Added sugars linked with hyperlipidemia

January 01, 0001

Added sugars linked with hyperlipidemia

The health impact of sugars in one’s diet has been a topic of medical and popular discussion. These US researcher sought to assess the association between consumption of added dietary sugars and blood lipid levels. They performed a cross-sectional study of adults (n = 6113) from the National Health and Nutrition Examination Survey (NHANES). Participants were grouped by dietary added sugars.

The researchers report: "A mean of 15.8% of consumed calories was from added sugars. Among participants consuming less than 5%, 5% to less than 17.5%, 17.5% to less than 25%, and 25% or greater of total energy as added sugars, adjusted mean HDL-C levels were, respectively, 58.7, 57.5, 53.7, 51.0, and 47.7 mg/dL, geometric mean triglyceride levels were 105, 102, 111, 113, and 114 mg/dL, and LDL-C levels modified by sex were 116, 115, 118, 121, and 123 mg/dL among women. There were no significant trends in LDL-C levels among men. Among higher consumers (10% added sugars) the odds of low HDL-C levels were 50% to more than 300% greater compared with the reference group (less than 5% added sugars)."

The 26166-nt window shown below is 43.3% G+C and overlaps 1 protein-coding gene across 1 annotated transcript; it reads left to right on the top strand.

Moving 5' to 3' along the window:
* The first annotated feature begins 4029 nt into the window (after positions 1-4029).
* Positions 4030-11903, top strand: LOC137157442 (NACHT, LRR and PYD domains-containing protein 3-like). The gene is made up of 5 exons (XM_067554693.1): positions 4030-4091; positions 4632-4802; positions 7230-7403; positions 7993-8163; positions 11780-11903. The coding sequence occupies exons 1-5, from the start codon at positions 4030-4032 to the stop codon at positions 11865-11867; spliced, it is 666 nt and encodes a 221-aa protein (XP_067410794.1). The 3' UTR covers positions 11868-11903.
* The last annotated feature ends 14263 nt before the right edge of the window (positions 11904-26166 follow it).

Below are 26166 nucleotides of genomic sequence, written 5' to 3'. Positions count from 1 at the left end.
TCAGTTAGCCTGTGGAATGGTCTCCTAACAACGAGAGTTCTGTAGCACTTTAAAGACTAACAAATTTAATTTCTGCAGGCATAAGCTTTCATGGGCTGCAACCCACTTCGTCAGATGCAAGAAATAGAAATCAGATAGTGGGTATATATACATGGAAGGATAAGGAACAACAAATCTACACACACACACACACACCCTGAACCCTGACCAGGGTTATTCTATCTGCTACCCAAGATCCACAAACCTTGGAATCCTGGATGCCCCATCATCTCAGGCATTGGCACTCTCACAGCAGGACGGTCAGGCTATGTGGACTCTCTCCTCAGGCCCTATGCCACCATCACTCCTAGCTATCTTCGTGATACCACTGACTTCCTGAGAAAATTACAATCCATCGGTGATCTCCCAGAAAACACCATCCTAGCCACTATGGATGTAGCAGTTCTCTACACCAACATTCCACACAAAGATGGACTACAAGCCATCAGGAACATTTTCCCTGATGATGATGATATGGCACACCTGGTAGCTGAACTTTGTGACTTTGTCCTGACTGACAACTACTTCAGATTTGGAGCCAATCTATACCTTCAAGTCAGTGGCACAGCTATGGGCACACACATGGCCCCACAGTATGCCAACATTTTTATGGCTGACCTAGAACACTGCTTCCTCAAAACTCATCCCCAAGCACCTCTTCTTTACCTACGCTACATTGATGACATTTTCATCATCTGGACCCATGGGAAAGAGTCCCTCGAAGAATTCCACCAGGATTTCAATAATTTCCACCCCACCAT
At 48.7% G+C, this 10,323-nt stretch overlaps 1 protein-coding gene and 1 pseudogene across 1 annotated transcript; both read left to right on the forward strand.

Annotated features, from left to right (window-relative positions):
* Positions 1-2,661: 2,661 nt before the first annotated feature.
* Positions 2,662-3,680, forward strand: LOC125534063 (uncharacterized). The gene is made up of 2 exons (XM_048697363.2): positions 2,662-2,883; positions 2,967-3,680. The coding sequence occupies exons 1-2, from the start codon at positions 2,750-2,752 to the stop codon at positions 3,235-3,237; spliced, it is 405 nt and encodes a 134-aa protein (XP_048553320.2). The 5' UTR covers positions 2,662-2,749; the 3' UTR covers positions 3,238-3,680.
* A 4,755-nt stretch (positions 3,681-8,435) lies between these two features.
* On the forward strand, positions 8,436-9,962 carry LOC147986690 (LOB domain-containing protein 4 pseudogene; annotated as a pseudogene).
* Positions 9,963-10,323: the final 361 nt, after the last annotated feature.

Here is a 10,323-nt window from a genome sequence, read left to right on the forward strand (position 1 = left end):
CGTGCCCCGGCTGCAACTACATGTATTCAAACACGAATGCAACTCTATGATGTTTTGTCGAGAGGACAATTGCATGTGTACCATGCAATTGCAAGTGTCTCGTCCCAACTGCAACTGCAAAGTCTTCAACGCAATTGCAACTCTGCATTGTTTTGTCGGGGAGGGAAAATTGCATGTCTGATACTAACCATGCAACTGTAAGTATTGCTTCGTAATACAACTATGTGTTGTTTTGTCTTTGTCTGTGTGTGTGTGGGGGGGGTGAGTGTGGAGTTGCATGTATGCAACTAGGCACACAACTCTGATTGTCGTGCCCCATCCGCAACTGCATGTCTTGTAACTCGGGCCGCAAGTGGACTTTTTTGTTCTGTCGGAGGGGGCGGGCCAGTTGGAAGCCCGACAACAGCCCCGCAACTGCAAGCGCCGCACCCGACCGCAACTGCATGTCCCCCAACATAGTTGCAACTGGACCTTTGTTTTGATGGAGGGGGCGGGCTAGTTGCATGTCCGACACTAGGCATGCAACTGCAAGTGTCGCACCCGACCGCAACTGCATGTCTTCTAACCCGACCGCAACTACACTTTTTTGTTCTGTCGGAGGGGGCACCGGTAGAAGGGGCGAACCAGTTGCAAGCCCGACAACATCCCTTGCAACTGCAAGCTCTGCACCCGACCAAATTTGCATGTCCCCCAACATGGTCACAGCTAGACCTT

The researchers concluded: "In this study, there was a statistically significant correlation between dietary added sugars and blood lipid levels among US adults."

This study raises concerns further concern about the health impact of added sugars.

For the full abstract, click here.

JAMA 303(15):1490-1497, 21 April 2010
© 2010 American Medical Association
Caloric Sweetener Consumption and Dyslipidemia Among US Adults. Jean A. Welsh, Andrea Sharma, Jerome L. Abramson, Viola Vaccarino, Cathleen Gillespie, Miriam B. Vos.

Category: T. Endocrine/Metabolic/Nutritional. Keywords: sugar, added sugars, dyslipidemia, hyperlipidemia, cholesterol, cross sectional study, journal watch.
Synopsis edited by Dr Paul Schaefer, Toledo, Ohio. Posted on Global Family Doctor 7 May 2010

Pearls are an independent product of the Cochrane primary care group and are meant for educational use and not to guide clinical care.